While the economy is still trying to recover from the effects of the pandemic, America’s largest bank by assets has reported a record profit of $12.14 billion or $3.79 per share for the fourth quarter on Friday – exceeding analysts’ forecasts. That accounts for a massive increase of 42% as compared to the previous year when the profit was $8.52 billion or $2.57 per share.
Releasing Cash Reserves
The bank’s earnings per share would be $3.07 if one-time items are excluded which surpasses Wall Street’s estimates of $2.62 earnings per share. The one-time item was the bank releasing some cash it had saved up last year to counter potential loan defaults fueled by the pandemic and the recession that followed. JPMorgan warned investors that demand for loans was likely to stay low this year.
Banks had kept billions of dollars aside to deal with potential bad loans that were likely to result from the coronavirus outbreak. JPMorgan was specifically more assertive in building up cash when the pandemic began.
How Releasing Reserves Affects Profits
When these funds are released, they are added directly to the bottom line while reporting results. However, this money is not income generated from loans, customers, or borrowers. It is essentially funding that was put into escrow and is no longer there.
JPMorgan CEO Jamie Dimon said that positive vaccine and stimulus developments were the drivers to the reserve releases this quarter, pointing out that the bank has over $30 billion reserves.
It is worth highlighting that the $2.9 billion release was only a portion of the amount that JPMorgan had saved last year. Since it seems like the pandemic is here to stay for a long time, particularly in the US, it remains uncertain how much more the bank might release in the future.
Short and long-term interest rates have also been dragged down by the pandemic, hurting the main source of income for banks. JPMorgan’s net interest income fell 7% to $13.4 billion. On the bright side, Wall Street has seen record IPOs and mergers & acquisitions as businesses rush to raise funds to fight the pandemic. Such transactions are completed through the investment banking division of banks for which the banks charge an advisory fee. The same fee has been the revenue driver for JPMorgan this quarter.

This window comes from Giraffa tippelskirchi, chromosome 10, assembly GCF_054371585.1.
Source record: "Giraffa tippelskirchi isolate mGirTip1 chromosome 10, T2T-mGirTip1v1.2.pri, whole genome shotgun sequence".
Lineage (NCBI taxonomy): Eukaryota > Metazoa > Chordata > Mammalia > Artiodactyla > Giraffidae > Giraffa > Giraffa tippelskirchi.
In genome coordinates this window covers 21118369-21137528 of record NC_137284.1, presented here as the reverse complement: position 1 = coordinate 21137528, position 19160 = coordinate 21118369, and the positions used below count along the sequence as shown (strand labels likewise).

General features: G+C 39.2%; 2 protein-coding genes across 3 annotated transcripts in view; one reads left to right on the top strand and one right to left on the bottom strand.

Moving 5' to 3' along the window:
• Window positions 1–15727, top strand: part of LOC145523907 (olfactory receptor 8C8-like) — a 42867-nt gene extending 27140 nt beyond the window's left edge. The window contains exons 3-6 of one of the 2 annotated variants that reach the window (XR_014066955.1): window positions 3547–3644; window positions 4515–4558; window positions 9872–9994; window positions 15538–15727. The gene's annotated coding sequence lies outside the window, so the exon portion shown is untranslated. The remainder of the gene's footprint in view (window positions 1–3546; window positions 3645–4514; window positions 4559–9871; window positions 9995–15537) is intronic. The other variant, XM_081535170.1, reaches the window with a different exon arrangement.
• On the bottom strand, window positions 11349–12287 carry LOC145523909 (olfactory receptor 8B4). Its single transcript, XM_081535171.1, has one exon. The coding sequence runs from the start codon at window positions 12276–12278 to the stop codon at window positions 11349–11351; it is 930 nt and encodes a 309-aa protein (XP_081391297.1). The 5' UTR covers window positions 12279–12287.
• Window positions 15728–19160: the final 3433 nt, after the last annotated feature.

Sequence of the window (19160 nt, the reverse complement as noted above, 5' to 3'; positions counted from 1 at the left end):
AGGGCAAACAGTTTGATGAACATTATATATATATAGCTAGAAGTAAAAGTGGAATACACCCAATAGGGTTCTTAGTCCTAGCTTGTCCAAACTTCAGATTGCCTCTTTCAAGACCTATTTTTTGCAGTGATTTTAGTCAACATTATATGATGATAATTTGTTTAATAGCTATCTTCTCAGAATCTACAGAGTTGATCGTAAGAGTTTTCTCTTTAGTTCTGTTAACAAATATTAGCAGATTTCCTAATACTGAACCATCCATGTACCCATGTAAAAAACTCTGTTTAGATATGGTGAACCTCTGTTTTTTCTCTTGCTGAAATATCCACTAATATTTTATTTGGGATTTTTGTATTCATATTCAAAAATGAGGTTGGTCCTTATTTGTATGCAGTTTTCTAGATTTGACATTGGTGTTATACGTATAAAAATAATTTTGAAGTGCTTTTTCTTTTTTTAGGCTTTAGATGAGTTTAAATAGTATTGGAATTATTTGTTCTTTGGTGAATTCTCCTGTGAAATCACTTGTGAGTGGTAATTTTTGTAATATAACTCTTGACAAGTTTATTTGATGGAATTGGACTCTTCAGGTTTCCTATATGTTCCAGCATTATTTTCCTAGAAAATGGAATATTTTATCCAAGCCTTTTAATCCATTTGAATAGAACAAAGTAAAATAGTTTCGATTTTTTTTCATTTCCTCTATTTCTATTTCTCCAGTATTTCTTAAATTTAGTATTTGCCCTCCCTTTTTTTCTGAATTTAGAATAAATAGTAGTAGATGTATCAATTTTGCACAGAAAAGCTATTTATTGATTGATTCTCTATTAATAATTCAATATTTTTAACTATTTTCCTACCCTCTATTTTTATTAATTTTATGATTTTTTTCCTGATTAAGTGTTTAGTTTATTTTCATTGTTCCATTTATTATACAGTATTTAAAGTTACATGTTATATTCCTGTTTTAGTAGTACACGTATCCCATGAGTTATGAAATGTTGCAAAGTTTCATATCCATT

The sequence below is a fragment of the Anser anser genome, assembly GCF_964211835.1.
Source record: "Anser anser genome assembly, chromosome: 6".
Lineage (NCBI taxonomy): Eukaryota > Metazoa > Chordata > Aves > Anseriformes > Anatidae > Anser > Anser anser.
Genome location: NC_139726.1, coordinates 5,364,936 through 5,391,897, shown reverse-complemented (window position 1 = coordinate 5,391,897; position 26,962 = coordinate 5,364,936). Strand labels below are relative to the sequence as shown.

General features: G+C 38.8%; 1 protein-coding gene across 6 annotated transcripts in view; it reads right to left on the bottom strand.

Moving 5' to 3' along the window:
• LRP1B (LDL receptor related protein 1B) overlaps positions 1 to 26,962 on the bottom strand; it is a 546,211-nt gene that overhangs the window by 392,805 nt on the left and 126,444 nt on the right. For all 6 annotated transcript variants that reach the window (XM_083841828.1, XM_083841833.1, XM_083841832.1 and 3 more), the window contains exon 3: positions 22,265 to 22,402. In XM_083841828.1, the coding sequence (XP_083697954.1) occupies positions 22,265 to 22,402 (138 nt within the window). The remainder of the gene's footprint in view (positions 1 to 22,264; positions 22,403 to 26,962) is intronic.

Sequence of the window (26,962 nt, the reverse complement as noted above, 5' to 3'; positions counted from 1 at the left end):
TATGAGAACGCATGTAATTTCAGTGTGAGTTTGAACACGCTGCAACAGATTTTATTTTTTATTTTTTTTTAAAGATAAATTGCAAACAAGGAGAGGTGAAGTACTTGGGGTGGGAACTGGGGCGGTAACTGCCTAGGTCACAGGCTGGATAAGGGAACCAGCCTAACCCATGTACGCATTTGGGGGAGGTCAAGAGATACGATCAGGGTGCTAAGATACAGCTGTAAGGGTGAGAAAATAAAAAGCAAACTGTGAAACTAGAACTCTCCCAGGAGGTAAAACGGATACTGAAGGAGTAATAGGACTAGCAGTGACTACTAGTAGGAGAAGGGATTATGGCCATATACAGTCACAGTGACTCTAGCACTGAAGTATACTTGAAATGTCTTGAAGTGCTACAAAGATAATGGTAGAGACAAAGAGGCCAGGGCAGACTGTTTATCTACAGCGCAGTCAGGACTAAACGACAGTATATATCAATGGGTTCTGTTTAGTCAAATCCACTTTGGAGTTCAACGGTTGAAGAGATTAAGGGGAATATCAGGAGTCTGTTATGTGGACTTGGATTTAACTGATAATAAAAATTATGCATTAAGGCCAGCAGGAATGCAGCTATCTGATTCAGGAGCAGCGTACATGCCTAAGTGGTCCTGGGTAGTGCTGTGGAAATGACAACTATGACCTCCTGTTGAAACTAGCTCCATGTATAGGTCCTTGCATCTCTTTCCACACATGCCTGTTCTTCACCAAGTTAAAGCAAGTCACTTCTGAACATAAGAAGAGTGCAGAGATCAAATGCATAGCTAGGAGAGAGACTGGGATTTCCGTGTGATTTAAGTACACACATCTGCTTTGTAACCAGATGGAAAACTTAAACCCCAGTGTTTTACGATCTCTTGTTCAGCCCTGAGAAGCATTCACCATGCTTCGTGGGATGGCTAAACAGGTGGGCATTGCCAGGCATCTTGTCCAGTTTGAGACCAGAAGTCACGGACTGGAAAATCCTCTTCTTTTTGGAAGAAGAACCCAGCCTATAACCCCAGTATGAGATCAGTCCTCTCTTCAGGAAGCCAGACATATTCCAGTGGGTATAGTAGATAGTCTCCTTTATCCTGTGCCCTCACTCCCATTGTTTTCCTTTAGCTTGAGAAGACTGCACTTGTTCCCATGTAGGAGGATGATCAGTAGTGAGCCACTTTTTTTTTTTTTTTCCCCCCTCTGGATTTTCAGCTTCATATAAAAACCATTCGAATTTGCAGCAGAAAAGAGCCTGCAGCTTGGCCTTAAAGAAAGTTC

Investment Banking & Trading Lead Revenue
The corporate and investment bank reported a profit of $5.35 billion, almost double as compared to $2.94 billion for the same periods last year. Higher advisory fees rocketed investment banking revenue by 37% to $2.5 billion. Trading revenue soared 20% to $5.9 billion as investors reconsidered their portfolios at year-end. Overall revenue increased 3% to $30.2 billion.
Consumer & Community Banking Falls Behind
The bank’s consumer & community banking unit has suffered during the quarter with revenue falling 8% owing to a drop in the core consumer banking and credit card lending divisions. The only silver lining in the consumer business were mortgages. The housing market has been surging owing to low-interest rates and increasing prices as more population moves to the suburbs. JPMorgan reported a 16% surge in home lending income as compared to last year.
Shares of JPMorgan have increased by 11% in 2021 before the earnings results. However, they fell slightly Friday but are still trading at a record high.
For the future, the bank said that it estimates non-interest expenses to increase to $68 billion in 2021 from $65.5 billion. The bank is planning to invest another $1.5 billion in its business and another $900 million in technology. The spending plan is in line with the bank’s efforts to expand and grab more market share.